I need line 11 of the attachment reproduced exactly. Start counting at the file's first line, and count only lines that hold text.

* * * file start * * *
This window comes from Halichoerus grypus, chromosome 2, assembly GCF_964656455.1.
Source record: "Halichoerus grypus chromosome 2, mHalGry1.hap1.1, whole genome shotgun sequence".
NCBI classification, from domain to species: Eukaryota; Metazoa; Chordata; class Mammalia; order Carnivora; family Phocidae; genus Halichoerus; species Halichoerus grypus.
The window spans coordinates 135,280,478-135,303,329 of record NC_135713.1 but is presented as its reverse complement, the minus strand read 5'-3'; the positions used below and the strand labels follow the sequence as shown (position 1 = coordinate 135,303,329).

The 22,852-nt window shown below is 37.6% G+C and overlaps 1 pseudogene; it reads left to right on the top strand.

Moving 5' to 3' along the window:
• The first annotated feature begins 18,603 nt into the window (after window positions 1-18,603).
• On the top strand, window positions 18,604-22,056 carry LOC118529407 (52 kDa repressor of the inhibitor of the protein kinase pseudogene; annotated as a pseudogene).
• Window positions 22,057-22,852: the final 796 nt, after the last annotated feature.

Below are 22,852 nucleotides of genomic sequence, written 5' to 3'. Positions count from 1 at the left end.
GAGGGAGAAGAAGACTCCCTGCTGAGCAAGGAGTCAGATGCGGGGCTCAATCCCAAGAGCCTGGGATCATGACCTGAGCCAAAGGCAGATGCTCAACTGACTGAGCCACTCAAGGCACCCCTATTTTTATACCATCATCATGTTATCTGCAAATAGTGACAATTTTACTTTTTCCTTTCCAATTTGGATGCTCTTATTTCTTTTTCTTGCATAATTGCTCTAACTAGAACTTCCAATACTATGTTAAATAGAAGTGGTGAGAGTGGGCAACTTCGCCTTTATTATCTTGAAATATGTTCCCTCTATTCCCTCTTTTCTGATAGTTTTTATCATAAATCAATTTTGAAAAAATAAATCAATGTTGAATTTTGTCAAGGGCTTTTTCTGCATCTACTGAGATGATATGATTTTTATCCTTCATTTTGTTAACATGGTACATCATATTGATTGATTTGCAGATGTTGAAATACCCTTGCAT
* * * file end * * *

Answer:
GAGGGAGAAGAAGACTCCCTGCTGAGCAAGGAGTCAGATGCGGGGCTCAATCCCAAGAGCCTGGGATCATGACCTGAGCCAAAGGCAGATGCTCAACTGACTGAGCCACTCAAGGCACCCCTATTTTTATACCATCATCATGTTATCTGCAAATAGTGACAATTTTACTTTTTCCTTTCCAATTTGGATGCTCTTATTTCTTTTTCTTGCATAATTGCTCTAACTAGAACTTCCAATACTATGTTAAATAGAAGTGGTGAGAGTGGGCAACTTCGCCTTTATTATCTTGAAATATGTTCCCTCTATTCCCTCTTTTCTGATAGTTTTTATCATAAATCAATTTTGAAAAAATAAATCAATGTTGAATTTTGTCAAGGGCTTTTTCTGCATCTACTGAGATGATATGATTTTTATCCTTCATTTTGTTAACATGGTACATCATATTGATTGATTTGCAGATGTTGAAATACCCTTGCAT